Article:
India — Brush fires broke out repeatedly in the Sanjay Gandhi National Park (SGNP) since Monday night, at three places together engulfing a huge stretch of forest ground. No casualty of any human or animal was reported, though.
Forest department officials said the fire broke out at Hathi Gate near the bungalow of the managing director of Film City around 7.30pm on Monday. After nine hours of work by over 60 people from the forest department, including 10 senior officials, the fire appeared to be under control around 4.30am on Tuesday, only to break out (at least two fresh fires) later elsewhere.
With over 300 fires reported in the past five years within the national park area, forest fires in summer have become an annual challenge for guards, but foul play is not ruled out, as in earlier instances.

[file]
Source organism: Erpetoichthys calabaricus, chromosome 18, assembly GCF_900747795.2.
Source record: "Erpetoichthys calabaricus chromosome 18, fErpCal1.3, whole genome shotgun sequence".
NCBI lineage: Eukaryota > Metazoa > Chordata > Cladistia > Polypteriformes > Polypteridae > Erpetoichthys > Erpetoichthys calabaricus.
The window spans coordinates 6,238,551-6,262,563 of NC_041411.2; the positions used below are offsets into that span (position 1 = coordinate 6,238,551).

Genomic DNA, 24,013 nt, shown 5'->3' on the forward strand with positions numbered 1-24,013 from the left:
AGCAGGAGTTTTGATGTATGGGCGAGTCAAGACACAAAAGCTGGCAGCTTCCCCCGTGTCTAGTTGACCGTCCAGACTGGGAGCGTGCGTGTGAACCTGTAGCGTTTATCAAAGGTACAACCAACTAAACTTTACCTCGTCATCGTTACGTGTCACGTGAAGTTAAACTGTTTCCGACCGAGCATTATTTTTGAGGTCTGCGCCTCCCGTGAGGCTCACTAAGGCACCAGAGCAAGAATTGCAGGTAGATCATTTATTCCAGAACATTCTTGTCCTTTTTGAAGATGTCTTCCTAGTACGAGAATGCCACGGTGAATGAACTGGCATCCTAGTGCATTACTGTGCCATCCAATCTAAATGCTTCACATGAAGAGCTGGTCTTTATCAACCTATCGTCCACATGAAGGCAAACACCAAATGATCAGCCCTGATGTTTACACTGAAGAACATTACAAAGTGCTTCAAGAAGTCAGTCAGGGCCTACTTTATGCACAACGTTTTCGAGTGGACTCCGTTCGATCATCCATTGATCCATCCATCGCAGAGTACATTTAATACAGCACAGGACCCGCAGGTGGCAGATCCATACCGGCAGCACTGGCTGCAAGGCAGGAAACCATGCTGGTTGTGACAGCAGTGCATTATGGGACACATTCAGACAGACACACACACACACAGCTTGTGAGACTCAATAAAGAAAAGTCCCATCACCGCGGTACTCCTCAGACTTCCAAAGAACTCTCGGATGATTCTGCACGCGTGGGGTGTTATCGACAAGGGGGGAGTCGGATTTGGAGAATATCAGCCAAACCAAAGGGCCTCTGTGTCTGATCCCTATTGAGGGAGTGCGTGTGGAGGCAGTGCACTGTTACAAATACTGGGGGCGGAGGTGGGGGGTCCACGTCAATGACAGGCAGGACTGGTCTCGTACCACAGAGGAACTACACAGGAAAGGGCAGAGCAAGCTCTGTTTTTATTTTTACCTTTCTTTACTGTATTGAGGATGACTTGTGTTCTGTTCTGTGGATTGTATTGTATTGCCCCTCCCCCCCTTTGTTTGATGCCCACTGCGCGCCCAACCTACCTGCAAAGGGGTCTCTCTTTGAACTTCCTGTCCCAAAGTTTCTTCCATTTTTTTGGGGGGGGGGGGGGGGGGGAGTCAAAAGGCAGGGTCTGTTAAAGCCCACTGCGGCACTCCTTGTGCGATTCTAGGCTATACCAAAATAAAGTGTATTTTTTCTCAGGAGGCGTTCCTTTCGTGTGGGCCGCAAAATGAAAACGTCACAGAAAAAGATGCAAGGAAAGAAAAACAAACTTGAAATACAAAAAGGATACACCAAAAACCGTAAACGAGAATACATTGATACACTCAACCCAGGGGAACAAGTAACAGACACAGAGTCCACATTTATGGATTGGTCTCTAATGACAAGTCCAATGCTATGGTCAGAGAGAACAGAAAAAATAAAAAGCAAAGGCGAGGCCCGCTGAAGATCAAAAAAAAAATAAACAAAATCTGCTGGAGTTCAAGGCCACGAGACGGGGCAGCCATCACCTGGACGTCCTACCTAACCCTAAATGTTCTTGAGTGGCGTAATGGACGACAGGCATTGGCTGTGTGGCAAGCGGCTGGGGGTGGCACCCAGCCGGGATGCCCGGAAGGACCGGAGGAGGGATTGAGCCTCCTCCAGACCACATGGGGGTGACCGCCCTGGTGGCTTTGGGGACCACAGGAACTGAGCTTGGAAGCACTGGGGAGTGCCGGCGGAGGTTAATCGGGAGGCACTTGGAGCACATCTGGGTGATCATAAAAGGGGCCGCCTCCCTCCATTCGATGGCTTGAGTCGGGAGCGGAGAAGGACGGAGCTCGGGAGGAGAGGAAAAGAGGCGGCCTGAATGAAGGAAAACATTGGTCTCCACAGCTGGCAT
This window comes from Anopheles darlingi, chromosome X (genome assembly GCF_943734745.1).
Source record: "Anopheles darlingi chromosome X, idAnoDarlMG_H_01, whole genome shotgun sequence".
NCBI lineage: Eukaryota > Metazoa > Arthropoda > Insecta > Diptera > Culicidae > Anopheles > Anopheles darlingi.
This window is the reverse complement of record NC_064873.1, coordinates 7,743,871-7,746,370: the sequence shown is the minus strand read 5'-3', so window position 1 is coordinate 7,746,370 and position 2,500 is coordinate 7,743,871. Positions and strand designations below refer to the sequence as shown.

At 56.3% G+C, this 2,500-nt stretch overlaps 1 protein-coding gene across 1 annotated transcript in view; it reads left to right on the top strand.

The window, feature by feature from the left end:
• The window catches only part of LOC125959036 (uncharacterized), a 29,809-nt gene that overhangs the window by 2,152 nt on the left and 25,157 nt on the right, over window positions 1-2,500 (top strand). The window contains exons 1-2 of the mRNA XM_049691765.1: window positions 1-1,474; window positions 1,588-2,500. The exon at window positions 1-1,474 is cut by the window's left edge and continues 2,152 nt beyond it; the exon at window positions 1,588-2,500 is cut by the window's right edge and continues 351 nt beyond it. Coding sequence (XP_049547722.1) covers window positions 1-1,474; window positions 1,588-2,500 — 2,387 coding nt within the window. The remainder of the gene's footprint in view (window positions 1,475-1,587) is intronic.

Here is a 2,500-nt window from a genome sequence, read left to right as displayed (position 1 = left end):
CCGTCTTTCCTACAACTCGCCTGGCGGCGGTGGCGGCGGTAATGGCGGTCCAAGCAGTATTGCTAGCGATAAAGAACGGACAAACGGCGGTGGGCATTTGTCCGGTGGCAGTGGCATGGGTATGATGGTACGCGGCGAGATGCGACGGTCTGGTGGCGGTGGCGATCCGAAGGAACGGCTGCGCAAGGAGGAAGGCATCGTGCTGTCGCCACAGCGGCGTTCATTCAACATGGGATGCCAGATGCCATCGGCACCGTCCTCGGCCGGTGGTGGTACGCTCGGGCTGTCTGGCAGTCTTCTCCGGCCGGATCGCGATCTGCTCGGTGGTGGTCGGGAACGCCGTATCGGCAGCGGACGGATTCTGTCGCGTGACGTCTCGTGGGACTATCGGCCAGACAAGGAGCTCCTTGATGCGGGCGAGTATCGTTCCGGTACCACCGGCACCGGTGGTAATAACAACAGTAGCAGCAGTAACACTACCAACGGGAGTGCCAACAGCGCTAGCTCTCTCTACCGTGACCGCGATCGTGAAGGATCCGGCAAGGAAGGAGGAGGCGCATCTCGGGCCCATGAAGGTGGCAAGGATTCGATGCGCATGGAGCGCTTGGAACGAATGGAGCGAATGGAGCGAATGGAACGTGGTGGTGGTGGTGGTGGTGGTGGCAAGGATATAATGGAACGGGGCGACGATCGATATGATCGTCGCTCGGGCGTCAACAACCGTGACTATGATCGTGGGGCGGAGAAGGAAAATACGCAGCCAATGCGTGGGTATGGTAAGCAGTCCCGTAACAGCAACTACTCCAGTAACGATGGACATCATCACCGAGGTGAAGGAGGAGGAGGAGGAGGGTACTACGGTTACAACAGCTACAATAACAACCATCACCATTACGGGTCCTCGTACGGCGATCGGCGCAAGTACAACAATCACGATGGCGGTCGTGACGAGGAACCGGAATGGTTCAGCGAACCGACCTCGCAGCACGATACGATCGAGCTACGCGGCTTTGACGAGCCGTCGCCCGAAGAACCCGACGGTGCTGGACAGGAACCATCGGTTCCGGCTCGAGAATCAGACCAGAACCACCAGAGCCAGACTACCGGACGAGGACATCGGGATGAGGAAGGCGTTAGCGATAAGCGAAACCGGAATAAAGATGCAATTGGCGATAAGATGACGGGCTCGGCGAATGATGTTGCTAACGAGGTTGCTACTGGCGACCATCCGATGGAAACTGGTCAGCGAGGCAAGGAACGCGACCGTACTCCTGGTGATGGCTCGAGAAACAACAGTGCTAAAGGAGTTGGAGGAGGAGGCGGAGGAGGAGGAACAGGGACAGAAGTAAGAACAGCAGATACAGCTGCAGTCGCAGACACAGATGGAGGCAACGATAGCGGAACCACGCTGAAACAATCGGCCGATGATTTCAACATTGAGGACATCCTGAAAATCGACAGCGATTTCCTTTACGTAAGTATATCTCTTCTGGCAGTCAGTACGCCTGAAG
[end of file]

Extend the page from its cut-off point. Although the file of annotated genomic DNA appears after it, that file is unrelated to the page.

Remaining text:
Government officials said at least three settlements are in the vicinity of the fires. For over a month or so, the forest department has been carrying out demolition of illegal shanties. More than 5,000 shanties have been pulled down, one official said.
The fires of Monday night and Tuesday are feared to have burnt out large stretches of forest ground an estimated six hectares. Forest officials said the exact area is yet to be ascertained. Firefighting was continuing at the time of going to the press. The second report of fire came from near a ground close to the sets of television soap Madhubala in Film City around 9.30am on Tuesday. Dry leaves, wooden material from the sets and other inflammable rubble contributed to the blaze, an official said.
Around 2pm on Tuesday, fire broke out at Ravalpada (near Dahisar) and Chena river bridge (close to Ghodbunder) inside the park.
SD Saste, assistant conservator of forests, said: We often witness such incidents when temperatures soar during summer. The reasons could be anything from sunrays falling on broken pieces of glass, friction between plants or even animals running atop stone pieces or burning cigarette butts.
While officials admitted this is not the first blaze within the forest, environmentalists said fire fighting measures are not up to the mark.